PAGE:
In the cockpit, all Cherokees use control yokes rather than sticks, together with rudder pedals. The pilot operates the flaps manually using a large lever located between the front seats: for zero degrees the lever is flat against the floor and is pulled up to select the detent positions of 10?, 25? and 40?. The flaps can also be manually held at an angle slightly exceeding the 40? available in the last detent. Older Cherokees use an overhead crank for stabilitor trim, while later ones use a trim wheel on the floor between the front seats, immediately behind the flap bar. All Cherokees have a brake lever under the pilot side of the panel. Differential toe brakes on the rudder pedals were an optional add-on for earlier Cherokees, and became standard with later models. Some earlier Cherokees used control knobs for the throttle, mixture, and propeller advance (where applicable), while later Cherokees use a collection of two or three control levers in a throttle quadrant. Cherokees normally include a rudder trim knob, which actually controls a set of springs acting on the rudder pedals rather than an external trim tab on the rudder ? in other words, the surface is trimmed by control tension rather than aerodynamically.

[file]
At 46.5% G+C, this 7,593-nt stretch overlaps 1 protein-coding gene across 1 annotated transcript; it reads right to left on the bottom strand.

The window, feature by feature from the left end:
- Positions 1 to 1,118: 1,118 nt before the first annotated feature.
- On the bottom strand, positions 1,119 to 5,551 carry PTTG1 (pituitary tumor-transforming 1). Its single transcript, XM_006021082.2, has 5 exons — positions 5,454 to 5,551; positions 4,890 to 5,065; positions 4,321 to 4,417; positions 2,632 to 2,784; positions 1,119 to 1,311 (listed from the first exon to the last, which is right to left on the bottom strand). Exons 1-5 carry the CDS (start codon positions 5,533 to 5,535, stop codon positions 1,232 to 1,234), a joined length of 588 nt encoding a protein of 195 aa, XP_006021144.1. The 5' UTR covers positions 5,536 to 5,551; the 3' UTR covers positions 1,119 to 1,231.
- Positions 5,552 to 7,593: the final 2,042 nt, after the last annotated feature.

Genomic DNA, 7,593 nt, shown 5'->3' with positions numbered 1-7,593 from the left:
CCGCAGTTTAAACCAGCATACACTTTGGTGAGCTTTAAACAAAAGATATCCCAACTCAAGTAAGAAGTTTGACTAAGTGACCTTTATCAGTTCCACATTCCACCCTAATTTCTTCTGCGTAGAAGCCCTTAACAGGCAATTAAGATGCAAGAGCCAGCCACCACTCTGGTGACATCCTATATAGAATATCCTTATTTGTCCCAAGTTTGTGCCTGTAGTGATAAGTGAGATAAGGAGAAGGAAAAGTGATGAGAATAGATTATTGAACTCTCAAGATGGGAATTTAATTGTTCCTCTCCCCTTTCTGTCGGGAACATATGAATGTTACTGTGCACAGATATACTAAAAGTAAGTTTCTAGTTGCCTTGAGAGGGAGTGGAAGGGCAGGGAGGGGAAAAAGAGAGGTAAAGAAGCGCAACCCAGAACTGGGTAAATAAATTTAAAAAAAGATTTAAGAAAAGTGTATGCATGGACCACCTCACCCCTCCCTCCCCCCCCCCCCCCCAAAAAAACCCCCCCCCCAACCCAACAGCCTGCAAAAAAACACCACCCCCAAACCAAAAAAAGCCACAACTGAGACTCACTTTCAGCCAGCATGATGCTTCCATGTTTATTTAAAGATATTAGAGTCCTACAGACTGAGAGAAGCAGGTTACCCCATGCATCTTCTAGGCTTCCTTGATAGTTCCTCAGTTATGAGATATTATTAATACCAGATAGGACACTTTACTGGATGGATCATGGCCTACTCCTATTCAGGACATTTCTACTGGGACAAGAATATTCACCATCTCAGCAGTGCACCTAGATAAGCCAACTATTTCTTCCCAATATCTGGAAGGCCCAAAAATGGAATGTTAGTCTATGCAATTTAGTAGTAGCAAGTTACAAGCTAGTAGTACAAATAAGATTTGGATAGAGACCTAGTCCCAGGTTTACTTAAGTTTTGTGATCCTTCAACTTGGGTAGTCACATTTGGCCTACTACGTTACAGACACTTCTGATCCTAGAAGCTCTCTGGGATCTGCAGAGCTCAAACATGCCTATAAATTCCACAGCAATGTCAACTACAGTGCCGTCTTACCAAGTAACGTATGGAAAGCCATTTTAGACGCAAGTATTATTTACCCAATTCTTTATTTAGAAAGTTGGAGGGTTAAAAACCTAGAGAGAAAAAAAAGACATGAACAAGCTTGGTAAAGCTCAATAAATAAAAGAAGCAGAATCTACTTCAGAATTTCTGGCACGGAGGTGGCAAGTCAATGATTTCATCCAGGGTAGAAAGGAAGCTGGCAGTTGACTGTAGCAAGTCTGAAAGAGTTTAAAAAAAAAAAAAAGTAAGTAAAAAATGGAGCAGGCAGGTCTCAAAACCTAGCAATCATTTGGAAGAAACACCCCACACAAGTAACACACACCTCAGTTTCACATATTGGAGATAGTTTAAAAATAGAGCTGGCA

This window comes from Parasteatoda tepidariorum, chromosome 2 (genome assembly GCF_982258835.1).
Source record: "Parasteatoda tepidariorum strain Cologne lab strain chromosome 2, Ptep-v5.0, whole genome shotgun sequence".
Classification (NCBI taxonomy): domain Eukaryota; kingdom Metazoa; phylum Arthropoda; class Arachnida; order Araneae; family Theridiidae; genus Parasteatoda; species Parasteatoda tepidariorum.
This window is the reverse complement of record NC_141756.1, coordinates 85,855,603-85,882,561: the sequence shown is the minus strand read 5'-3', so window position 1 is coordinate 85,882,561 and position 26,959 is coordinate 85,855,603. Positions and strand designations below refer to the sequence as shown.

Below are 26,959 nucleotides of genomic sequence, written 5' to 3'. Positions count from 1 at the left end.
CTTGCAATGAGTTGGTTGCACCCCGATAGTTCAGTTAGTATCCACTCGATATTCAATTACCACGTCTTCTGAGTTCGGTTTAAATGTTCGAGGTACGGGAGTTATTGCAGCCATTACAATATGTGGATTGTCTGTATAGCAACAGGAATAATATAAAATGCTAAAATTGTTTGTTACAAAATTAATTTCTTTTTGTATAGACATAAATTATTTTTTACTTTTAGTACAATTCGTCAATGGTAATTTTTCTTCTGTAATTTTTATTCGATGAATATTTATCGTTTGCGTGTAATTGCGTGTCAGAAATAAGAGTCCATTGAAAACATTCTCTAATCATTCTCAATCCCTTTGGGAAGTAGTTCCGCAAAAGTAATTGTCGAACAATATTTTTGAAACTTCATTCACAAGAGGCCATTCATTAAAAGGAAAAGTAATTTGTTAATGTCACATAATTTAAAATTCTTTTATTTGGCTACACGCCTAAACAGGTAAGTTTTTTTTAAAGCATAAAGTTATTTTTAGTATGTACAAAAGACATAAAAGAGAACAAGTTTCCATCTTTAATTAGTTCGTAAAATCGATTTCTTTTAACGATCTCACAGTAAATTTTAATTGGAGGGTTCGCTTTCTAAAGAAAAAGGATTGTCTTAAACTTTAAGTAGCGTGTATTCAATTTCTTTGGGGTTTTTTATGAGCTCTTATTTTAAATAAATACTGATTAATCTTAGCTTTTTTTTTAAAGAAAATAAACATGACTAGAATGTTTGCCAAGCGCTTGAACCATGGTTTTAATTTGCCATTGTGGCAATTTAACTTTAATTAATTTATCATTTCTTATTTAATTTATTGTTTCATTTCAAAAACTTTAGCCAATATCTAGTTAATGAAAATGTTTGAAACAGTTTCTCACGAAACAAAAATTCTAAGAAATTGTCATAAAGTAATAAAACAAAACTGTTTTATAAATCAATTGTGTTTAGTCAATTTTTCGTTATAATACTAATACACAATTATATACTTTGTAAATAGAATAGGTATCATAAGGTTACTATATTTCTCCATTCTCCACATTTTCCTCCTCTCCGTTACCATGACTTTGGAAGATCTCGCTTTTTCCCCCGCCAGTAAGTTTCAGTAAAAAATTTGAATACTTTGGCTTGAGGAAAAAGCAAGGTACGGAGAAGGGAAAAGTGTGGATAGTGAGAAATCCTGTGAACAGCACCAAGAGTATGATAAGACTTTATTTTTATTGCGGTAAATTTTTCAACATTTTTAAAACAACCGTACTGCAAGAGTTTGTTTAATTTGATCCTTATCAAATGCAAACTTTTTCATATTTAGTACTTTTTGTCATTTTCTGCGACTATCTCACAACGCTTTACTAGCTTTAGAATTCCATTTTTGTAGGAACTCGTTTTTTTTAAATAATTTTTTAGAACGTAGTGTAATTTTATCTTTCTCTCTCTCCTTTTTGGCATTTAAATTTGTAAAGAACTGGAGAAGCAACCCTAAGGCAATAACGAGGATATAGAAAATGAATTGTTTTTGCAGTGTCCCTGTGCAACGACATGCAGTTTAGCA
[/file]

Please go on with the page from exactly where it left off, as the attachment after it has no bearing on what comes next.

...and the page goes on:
Source: This article is licensed under the GNU Free Documentation License. It uses material from the Wikipedia article "Piper Cherokee".
Where a single speed appears, it is applicable to the aircraft at maximum gross weight (2440 lb/1107kg). Where a range appears, the lower speed is applicable at empty weight (1531 lb/694 kg) and the higher speed is applicable at maximum gross weight.
VR (no flaps, rotation): 45-55 kias (83-102 km/h)
VR (25? flaps, rotation): 40-52 kias (74-96 km/h)
VX (no flaps, best angle of climb): 63 kias (117 km/h)
VX (25? flaps, best angle of climb): 44-57 kias (82-106 km/h)
VY (best rate of climb): 79 kias (146 km/h)
VA (maneuvering): 88-111 kias (163-206 km/h)
VNO (max cruise): 126 kias (233 km/h)
VNE (never exceed): 160 kias (296 km/h)
VFE (flaps extended): 103 kias (191 km/h)
VREF (no flaps, approach): 70 kias (130 km/h)